Having triumphed with critics after opening the Cannes Film Festival, Wes Anderson's Moonrise Kingdom is quickly becoming one of the most successful indie films of the year thanks to the fantastically incomparable cinematic voice of director Wes Anderson. A voice amplified by the superlative use of some of the greatest music of the last century. While any fool can add a decent song to the background to try and generate mood music, Mr. Anderson's auditory picks help tell the story in a way that is uniquely Wes. Here's some of our favourite moments.
Love – 'Alone Again Or'
And so it begins. One would assume that the budgetary constraints inherent within any début would limit the use of some big musical guns, but Wes Anderson's need for the right song means he manages to find a place for some pretty heavy hitters in The Rolling Stones and The Proclaimers. Despite the inclusion of Mick and Keef the stand out track for Bottle Rocket belongs to Love with 'Alone Again Or'. As his plans of criminal excellence are sidetracked once again, Luke Wilson's ineffectual felon takes the time out to visit the 'Housekeeper', his new found love, and the one person who can really pull him out of his depressive state. Falling onto a scuzzy unmade bed in a cheap motel, the two lovers embrace to the negative lyrics, implying a gloominess the tune negates. Away from the romantic element, the song still works, shining a light on the differences and similiarities between the pessimism of Luke's Anthony with Owen's Dignan, the eternal optimist.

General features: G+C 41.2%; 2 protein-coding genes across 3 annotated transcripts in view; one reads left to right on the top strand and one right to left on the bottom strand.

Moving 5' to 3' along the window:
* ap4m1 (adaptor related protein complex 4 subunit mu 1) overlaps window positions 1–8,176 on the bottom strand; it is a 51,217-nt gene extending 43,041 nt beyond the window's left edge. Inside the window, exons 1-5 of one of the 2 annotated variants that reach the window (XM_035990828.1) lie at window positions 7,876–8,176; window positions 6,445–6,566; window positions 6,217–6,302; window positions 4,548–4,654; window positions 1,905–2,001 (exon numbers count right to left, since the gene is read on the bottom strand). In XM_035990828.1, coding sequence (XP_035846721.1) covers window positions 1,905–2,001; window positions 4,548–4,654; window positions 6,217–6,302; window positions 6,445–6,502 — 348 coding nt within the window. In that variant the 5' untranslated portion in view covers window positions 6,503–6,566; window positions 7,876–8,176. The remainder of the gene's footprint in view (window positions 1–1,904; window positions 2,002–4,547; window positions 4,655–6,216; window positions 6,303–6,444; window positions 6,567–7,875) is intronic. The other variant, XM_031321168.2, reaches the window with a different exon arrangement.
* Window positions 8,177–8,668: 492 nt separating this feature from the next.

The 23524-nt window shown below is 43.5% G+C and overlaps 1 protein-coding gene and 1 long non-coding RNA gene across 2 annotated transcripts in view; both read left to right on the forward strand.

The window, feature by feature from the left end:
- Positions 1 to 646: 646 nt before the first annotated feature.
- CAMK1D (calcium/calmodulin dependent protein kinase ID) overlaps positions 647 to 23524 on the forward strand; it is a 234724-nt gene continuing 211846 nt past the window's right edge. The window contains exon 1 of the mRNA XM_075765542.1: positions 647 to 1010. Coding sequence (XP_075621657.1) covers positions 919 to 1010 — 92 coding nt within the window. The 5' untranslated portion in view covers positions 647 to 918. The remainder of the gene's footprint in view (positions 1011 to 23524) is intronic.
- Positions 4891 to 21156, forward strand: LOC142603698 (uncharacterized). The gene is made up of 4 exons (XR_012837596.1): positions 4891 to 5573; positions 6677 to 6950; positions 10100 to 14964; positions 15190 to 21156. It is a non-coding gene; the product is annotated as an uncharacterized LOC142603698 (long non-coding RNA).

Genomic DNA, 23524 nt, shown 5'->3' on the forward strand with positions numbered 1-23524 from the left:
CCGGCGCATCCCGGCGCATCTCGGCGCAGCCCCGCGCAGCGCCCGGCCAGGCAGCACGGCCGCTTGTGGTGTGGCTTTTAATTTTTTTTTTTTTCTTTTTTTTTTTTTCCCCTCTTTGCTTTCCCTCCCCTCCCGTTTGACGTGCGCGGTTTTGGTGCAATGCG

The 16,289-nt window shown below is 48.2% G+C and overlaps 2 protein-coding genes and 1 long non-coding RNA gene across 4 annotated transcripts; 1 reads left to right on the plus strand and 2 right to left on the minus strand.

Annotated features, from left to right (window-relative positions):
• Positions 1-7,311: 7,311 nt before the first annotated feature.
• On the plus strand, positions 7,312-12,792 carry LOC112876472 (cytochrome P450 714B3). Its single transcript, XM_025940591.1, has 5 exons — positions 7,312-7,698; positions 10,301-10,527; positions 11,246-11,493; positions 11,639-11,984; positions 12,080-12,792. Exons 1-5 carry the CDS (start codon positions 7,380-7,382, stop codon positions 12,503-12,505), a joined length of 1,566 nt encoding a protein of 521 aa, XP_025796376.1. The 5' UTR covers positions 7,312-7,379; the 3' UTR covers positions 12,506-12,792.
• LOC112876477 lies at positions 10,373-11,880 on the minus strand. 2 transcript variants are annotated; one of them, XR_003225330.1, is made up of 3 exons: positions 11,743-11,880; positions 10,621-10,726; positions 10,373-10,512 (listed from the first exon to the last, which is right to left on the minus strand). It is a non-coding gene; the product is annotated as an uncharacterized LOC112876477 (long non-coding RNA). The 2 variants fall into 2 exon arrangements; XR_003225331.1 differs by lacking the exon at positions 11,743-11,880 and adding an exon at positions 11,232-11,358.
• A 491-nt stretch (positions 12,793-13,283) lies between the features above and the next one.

Perfect Lyric: “I think that people are the greatest fun/And I will be alone again tonight my dear.”
The Faces – 'Ooh La La'
So many moments to pick from Wes Anderson's sophomore feature. It could have been The Kinks' 'Nothing In This World Can Stop Me Worryin' Bout' That Girl' accompanying Bill Murray's Benjamin Braddock impression or either of the Harold and Maude aping Cat Stevens numbers 'The Wind' and 'Here Comes My Baby'. Instead we've opted for the all encompassing closer 'Ooh La La' by The Faces. After the climax of yet another momentous school play by Max Fischer and his players, the teenage director/writer/lead finally learns to be happy in himself. Taking to the dancefloor with his one time unrequited love, Ms Cross, Max turns google-eyed once more as Ronnie Wood intones about the joyfully worthless want for hindsight. Just before the credits roll the realisation becomes wonderfully apparent that there won't be a one defining moment when you become an adult and that, in truth, nobody ever really grows up.
Perfect Lyric: “But love is blind and you soon will find/You're just a boy again.”
Elliott Smith – 'Needle In The Hay'